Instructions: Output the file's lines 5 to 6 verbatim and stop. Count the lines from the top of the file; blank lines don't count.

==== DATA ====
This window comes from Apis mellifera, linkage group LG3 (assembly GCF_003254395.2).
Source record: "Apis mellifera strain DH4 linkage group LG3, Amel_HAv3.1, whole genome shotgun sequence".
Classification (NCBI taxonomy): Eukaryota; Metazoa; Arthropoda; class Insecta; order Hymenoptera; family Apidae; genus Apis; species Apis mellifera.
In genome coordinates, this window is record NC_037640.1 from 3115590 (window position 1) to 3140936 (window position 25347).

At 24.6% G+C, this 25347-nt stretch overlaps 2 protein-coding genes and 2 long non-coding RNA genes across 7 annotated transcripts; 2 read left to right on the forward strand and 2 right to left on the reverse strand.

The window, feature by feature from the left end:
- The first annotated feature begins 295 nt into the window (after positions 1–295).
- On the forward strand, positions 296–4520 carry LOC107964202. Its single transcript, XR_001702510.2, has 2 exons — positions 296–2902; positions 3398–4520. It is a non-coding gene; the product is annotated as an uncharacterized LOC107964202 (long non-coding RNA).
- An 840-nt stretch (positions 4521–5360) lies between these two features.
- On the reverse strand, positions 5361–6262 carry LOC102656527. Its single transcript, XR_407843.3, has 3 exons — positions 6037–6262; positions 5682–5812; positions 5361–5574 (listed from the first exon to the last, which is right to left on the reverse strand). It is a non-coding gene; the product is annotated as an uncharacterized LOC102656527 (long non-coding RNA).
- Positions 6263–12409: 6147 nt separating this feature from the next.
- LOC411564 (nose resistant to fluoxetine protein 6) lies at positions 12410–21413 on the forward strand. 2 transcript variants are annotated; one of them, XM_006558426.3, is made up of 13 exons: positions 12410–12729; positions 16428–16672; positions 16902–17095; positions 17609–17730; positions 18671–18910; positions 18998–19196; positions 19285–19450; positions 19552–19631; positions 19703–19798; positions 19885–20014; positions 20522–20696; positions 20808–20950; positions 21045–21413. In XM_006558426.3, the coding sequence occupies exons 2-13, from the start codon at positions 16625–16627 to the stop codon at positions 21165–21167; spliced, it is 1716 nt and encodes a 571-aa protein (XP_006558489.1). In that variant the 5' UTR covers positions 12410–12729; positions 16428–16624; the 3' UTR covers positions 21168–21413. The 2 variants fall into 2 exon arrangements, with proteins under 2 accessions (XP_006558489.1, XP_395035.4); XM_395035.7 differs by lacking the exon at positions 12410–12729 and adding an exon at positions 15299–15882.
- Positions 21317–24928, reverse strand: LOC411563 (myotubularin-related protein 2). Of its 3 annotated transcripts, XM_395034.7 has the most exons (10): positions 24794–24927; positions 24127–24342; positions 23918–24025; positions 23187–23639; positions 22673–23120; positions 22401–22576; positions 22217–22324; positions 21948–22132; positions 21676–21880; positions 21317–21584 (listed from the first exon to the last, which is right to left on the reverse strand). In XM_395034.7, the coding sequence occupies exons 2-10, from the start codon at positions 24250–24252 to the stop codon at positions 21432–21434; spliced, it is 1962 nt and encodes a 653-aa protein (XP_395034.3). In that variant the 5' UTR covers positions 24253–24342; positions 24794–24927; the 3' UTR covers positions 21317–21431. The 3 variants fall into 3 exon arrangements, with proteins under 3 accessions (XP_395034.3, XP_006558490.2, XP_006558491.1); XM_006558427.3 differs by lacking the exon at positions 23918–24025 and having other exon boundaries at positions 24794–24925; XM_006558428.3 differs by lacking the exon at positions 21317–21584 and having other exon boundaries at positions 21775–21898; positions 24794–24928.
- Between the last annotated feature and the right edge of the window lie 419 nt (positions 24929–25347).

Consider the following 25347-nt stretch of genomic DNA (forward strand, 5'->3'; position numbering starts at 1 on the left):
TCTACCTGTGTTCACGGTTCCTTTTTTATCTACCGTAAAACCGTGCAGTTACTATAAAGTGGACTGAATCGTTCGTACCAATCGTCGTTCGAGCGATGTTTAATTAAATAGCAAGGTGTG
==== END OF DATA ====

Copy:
At 24.6% G+C, this 25347-nt stretch overlaps 2 protein-coding genes and 2 long non-coding RNA genes across 7 annotated transcripts; 2 read left to right on the forward strand and 2 right to left on the reverse strand.

The window, feature by feature from the left end: